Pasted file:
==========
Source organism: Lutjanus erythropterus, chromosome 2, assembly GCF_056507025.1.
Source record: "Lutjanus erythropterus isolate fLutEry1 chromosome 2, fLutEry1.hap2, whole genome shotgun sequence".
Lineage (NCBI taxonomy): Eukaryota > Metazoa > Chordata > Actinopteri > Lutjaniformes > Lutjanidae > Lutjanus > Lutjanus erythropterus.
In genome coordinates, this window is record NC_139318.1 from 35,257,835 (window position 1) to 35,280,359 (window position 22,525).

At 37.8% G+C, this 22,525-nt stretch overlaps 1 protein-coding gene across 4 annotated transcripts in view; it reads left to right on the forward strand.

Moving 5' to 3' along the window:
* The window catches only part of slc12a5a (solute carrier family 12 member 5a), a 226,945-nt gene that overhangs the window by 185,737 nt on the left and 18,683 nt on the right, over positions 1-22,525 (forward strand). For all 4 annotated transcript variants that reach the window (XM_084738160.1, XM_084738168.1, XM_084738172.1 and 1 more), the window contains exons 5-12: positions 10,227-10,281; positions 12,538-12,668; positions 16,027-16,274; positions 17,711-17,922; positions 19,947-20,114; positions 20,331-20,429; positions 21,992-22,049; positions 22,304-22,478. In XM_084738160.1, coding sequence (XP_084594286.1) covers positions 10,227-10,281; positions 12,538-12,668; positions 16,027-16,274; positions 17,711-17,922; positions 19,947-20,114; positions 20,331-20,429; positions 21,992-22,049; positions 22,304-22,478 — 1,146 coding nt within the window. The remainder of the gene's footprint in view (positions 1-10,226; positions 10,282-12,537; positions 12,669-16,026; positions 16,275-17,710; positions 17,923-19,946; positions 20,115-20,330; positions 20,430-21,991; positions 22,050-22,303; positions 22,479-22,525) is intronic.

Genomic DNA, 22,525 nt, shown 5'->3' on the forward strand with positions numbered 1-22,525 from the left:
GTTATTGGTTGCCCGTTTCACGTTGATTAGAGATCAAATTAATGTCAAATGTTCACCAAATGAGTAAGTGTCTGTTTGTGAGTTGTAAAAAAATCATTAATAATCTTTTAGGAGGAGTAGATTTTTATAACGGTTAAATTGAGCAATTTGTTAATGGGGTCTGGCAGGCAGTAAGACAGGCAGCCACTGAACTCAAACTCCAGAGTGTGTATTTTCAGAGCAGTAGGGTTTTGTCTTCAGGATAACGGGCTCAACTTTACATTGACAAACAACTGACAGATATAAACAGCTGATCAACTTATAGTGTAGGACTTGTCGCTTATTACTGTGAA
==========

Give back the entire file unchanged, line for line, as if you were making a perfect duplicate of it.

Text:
Source organism: Lutjanus erythropterus, chromosome 2, assembly GCF_056507025.1.
Source record: "Lutjanus erythropterus isolate fLutEry1 chromosome 2, fLutEry1.hap2, whole genome shotgun sequence".
Lineage (NCBI taxonomy): Eukaryota > Metazoa > Chordata > Actinopteri > Lutjaniformes > Lutjanidae > Lutjanus > Lutjanus erythropterus.
In genome coordinates, this window is record NC_139318.1 from 35,257,835 (window position 1) to 35,280,359 (window position 22,525).

At 37.8% G+C, this 22,525-nt stretch overlaps 1 protein-coding gene across 4 annotated transcripts in view; it reads left to right on the forward strand.

Moving 5' to 3' along the window:
* The window catches only part of slc12a5a (solute carrier family 12 member 5a), a 226,945-nt gene that overhangs the window by 185,737 nt on the left and 18,683 nt on the right, over positions 1-22,525 (forward strand). For all 4 annotated transcript variants that reach the window (XM_084738160.1, XM_084738168.1, XM_084738172.1 and 1 more), the window contains exons 5-12: positions 10,227-10,281; positions 12,538-12,668; positions 16,027-16,274; positions 17,711-17,922; positions 19,947-20,114; positions 20,331-20,429; positions 21,992-22,049; positions 22,304-22,478. In XM_084738160.1, coding sequence (XP_084594286.1) covers positions 10,227-10,281; positions 12,538-12,668; positions 16,027-16,274; positions 17,711-17,922; positions 19,947-20,114; positions 20,331-20,429; positions 21,992-22,049; positions 22,304-22,478 — 1,146 coding nt within the window. The remainder of the gene's footprint in view (positions 1-10,226; positions 10,282-12,537; positions 12,669-16,026; positions 16,275-17,710; positions 17,923-19,946; positions 20,115-20,330; positions 20,430-21,991; positions 22,050-22,303; positions 22,479-22,525) is intronic.

Genomic DNA, 22,525 nt, shown 5'->3' on the forward strand with positions numbered 1-22,525 from the left:
GTTATTGGTTGCCCGTTTCACGTTGATTAGAGATCAAATTAATGTCAAATGTTCACCAAATGAGTAAGTGTCTGTTTGTGAGTTGTAAAAAAATCATTAATAATCTTTTAGGAGGAGTAGATTTTTATAACGGTTAAATTGAGCAATTTGTTAATGGGGTCTGGCAGGCAGTAAGACAGGCAGCCACTGAACTCAAACTCCAGAGTGTGTATTTTCAGAGCAGTAGGGTTTTGTCTTCAGGATAACGGGCTCAACTTTACATTGACAAACAACTGACAGATATAAACAGCTGATCAACTTATAGTGTAGGACTTGTCGCTTATTACTGTGAA